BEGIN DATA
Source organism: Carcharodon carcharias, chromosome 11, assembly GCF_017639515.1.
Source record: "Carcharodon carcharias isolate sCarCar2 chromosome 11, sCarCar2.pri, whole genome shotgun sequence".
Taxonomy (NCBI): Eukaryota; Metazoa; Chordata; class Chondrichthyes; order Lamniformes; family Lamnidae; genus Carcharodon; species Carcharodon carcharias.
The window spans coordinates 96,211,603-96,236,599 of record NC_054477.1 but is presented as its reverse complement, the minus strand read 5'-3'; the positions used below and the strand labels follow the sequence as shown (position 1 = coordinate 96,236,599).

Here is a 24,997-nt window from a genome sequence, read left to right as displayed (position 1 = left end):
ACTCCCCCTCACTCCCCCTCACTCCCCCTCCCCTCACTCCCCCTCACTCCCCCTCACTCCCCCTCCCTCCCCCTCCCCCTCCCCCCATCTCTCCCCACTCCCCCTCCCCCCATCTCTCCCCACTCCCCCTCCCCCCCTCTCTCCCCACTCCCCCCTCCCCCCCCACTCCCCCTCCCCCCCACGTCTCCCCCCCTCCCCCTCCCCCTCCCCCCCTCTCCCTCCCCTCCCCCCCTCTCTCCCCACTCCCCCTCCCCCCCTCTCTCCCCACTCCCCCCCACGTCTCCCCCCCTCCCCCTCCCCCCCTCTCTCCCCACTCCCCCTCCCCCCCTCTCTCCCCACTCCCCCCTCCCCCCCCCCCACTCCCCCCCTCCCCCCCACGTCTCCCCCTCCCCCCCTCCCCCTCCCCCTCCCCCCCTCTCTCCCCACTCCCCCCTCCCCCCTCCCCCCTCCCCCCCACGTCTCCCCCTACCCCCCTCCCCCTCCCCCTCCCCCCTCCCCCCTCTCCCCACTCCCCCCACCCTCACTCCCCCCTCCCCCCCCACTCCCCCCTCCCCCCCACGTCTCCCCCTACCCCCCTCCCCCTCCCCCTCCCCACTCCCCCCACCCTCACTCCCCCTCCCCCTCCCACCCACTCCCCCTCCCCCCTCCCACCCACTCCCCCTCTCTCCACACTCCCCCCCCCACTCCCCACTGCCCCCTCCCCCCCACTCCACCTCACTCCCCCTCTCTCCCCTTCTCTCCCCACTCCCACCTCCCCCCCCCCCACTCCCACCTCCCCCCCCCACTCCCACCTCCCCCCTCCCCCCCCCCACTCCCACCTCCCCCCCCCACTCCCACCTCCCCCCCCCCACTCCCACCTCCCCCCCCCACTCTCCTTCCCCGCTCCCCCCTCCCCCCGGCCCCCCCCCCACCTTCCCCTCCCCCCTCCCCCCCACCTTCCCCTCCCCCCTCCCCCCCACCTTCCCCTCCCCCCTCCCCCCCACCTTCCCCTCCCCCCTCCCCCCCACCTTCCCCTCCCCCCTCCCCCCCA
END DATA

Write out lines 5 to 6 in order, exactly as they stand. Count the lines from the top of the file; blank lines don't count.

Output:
Here is a 24,997-nt window from a genome sequence, read left to right as displayed (position 1 = left end):
ACTCCCCCTCACTCCCCCTCACTCCCCCTCCCCTCACTCCCCCTCACTCCCCCTCACTCCCCCTCCCTCCCCCTCCCCCTCCCCCCATCTCTCCCCACTCCCCCTCCCCCCATCTCTCCCCACTCCCCCTCCCCCCCTCTCTCCCCACTCCCCCCTCCCCCCCCACTCCCCCTCCCCCCCACGTCTCCCCCCCTCCCCCTCCCCCTCCCCCCCTCTCCCTCCCCTCCCCCCCTCTCTCCCCACTCCCCCTCCCCCCCTCTCTCCCCACTCCCCCCCACGTCTCCCCCCCTCCCCCTCCCCCCCTCTCTCCCCACTCCCCCTCCCCCCCTCTCTCCCCACTCCCCCCTCCCCCCCCCCCACTCCCCCCCTCCCCCCCACGTCTCCCCCTCCCCCCCTCCCCCTCCCCCTCCCCCCCTCTCTCCCCACTCCCCCCTCCCCCCTCCCCCCTCCCCCCCACGTCTCCCCCTACCCCCCTCCCCCTCCCCCTCCCCCCTCCCCCCTCTCCCCACTCCCCCCACCCTCACTCCCCCCTCCCCCCCCACTCCCCCCTCCCCCCCACGTCTCCCCCTACCCCCCTCCCCCTCCCCCTCCCCACTCCCCCCACCCTCACTCCCCCTCCCCCTCCCACCCACTCCCCCTCCCCCCTCCCACCCACTCCCCCTCTCTCCACACTCCCCCCCCCACTCCCCACTGCCCCCTCCCCCCCACTCCACCTCACTCCCCCTCTCTCCCCTTCTCTCCCCACTCCCACCTCCCCCCCCCCCACTCCCACCTCCCCCCCCCACTCCCACCTCCCCCCTCCCCCCCCCCACTCCCACCTCCCCCCCCCACTCCCACCTCCCCCCCCCCACTCCCACCTCCCCCCCCCACTCTCCTTCCCCGCTCCCCCCTCCCCCCGGCCCCCCCCCCACCTTCCCCTCCCCCCTCCCCCCCACCTTCCCCTCCCCCCTCCCCCCCACCTTCCCCTCCCCCCTCCCCCCCACCTTCCCCTCCCCCCTCCCCCCCACCTTCCCCTCCCCCCTCCCCCCCA